Today we welcome Mandy Rogers to The Displaced Nation as a guest blogger. She wrote this post in response to Kate Allison’s “The Domestic Expat.”
I don’t always understand what people are saying. I’m temperamentally unsuited to the noise and lack of personal space. I don’t think I’ll ever completely fit in. What am I?
A Mississippian in Manhattan!
My husband, Kary, and I moved to New York City two-and-a-half years ago, when we were in our early thirties. Until then, we had spent our entire lives in Mississippi. We loved it and had a great community of friends, whom we still miss.
Making the move
What possessed us to pick up stakes and try out life somewhere else?
Kary and I met in the marching band at Mississippi State. I played the flute and he the trumpet. We both landed jobs at the university immediately upon graduation. But there was something in each of us, a kind of restlessness. We knew we couldn’t be content with staying in Starkville forever. Was it a passion for travel or a fear of growing too complacent? Perhaps a bit of both…
There was also a practical reason for making the move. I’d gone back to school in my late twenties to do a masters in landscape architecture. I discovered I really enjoyed doing projects involving public spaces, such as parks, gardens, and streetscapes. Public green space isn’t a priority in Mississippi, where most people have their own land.
During my graduate studies, I’d taken a road trip with Kary and my sister to New York City, visiting Central Park, Paley Park, and Bryant Park. The amount of green space was a surprise to me. It’s something my mother, another garden lover, noticed during her first visit to the city, too.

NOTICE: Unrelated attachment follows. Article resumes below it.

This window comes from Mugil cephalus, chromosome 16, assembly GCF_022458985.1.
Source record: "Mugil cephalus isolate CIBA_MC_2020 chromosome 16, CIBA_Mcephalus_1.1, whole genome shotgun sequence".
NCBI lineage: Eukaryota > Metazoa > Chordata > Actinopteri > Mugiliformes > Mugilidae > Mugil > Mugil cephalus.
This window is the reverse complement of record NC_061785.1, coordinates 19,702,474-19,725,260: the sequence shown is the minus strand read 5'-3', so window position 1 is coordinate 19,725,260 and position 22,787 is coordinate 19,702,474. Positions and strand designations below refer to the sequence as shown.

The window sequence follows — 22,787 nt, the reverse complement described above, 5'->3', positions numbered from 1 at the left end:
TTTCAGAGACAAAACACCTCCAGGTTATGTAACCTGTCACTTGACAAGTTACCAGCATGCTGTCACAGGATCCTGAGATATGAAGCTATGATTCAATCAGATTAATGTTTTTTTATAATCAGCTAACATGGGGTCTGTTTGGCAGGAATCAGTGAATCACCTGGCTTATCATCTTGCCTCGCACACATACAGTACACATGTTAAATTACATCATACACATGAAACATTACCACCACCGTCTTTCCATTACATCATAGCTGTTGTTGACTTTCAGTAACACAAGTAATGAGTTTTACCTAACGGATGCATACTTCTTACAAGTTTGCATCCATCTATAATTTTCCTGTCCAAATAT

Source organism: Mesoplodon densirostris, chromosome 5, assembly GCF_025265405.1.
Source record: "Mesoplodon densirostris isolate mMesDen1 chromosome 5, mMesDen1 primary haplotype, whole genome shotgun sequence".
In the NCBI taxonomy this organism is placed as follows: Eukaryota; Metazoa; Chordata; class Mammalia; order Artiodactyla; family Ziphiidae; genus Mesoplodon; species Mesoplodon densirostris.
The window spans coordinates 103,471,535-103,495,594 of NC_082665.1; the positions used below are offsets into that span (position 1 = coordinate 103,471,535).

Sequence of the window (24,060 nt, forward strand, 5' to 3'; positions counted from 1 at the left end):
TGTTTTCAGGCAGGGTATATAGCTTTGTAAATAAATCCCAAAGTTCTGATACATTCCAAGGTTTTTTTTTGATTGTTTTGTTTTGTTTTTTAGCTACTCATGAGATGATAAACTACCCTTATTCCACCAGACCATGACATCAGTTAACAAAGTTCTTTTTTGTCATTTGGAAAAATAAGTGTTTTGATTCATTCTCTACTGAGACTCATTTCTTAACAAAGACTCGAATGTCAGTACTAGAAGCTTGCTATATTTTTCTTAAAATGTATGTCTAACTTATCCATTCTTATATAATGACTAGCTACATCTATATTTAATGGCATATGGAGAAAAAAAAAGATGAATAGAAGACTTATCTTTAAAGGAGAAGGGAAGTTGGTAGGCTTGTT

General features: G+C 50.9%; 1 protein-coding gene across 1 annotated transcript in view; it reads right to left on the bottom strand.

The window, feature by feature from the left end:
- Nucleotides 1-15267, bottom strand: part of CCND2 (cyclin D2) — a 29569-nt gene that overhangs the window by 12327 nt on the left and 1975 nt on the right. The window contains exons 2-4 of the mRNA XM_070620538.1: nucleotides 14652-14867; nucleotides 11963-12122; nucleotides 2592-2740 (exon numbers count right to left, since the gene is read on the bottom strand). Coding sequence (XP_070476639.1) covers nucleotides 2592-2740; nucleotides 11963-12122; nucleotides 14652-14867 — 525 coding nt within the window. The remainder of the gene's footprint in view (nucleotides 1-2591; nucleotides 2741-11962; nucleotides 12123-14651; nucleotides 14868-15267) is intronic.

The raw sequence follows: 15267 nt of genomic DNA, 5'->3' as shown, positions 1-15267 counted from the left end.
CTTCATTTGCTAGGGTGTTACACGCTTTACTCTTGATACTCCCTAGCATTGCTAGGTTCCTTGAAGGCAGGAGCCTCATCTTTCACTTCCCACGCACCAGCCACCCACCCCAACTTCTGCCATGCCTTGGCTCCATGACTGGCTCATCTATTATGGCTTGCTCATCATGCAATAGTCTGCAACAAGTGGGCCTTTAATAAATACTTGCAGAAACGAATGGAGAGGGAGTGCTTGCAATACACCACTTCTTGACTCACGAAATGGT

In the end, it all happened rather quickly. Kary was offered the first job in New York he applied for. He actually got it via Twitter!
We packed up our belongings in a rental car — our cocker spaniel, Callie, in her seat belt harness and our three cats in their carriers — and traveled over three days to our new home in the Big Apple, staying in pet-friendly hotels along the way. (We’d flown out to find an apartment just beforehand, signing a lease for one in Brooklyn, which several of our friends had recommended as a great place to live.)
When we first moved, I didn’t have a job so spent the time exploring gardens and parks in Brooklyn, the Bronx and Staten Island. Even now that I’m working for a landscape architecture firm in Manhattan, I escape to the Brooklyn Botanic Garden whenever I can to see what’s in bloom. My dad gave me a membership there just before he died. We had a complicated relationship so it’s a nice reminder of him and our common love of gardens.
The adjustment process
People still ask me: where are you from? They usually guess North Carolina or Georgia; no one has guessed Mississippi yet.
I’m still picking up new vocabulary and pronunciations. “House-ton” instead of “Hue-ston” Street; standing “on line” at the grocery store (in the South we say “in line”).